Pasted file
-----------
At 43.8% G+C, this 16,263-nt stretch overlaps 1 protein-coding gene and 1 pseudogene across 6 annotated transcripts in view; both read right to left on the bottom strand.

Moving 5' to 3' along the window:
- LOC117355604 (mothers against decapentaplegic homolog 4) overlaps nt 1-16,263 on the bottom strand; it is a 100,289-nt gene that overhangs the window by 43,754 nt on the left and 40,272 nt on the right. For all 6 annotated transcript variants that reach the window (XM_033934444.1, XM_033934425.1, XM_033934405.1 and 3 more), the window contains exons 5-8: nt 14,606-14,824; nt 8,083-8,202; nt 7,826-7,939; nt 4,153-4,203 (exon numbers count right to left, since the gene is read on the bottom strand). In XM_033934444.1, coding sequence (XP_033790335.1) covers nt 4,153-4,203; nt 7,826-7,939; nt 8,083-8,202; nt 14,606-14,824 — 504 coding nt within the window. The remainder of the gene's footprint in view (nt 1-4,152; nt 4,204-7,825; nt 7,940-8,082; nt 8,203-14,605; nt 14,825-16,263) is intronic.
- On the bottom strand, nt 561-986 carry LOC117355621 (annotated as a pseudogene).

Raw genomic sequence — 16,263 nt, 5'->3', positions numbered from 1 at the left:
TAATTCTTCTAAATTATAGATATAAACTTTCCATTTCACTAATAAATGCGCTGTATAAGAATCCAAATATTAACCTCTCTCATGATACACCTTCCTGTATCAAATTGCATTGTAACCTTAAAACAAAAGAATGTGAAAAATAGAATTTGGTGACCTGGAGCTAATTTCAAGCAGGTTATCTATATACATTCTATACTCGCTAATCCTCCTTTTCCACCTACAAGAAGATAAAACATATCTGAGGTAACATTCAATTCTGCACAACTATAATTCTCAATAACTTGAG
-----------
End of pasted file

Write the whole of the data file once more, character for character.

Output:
At 43.8% G+C, this 16,263-nt stretch overlaps 1 protein-coding gene and 1 pseudogene across 6 annotated transcripts in view; both read right to left on the bottom strand.

Moving 5' to 3' along the window:
- LOC117355604 (mothers against decapentaplegic homolog 4) overlaps nt 1-16,263 on the bottom strand; it is a 100,289-nt gene that overhangs the window by 43,754 nt on the left and 40,272 nt on the right. For all 6 annotated transcript variants that reach the window (XM_033934444.1, XM_033934425.1, XM_033934405.1 and 3 more), the window contains exons 5-8: nt 14,606-14,824; nt 8,083-8,202; nt 7,826-7,939; nt 4,153-4,203 (exon numbers count right to left, since the gene is read on the bottom strand). In XM_033934444.1, coding sequence (XP_033790335.1) covers nt 4,153-4,203; nt 7,826-7,939; nt 8,083-8,202; nt 14,606-14,824 — 504 coding nt within the window. The remainder of the gene's footprint in view (nt 1-4,152; nt 4,204-7,825; nt 7,940-8,082; nt 8,203-14,605; nt 14,825-16,263) is intronic.
- On the bottom strand, nt 561-986 carry LOC117355621 (annotated as a pseudogene).

Raw genomic sequence — 16,263 nt, 5'->3', positions numbered from 1 at the left:
TAATTCTTCTAAATTATAGATATAAACTTTCCATTTCACTAATAAATGCGCTGTATAAGAATCCAAATATTAACCTCTCTCATGATACACCTTCCTGTATCAAATTGCATTGTAACCTTAAAACAAAAGAATGTGAAAAATAGAATTTGGTGACCTGGAGCTAATTTCAAGCAGGTTATCTATATACATTCTATACTCGCTAATCCTCCTTTTCCACCTACAAGAAGATAAAACATATCTGAGGTAACATTCAATTCTGCACAACTATAATTCTCAATAACTTGAG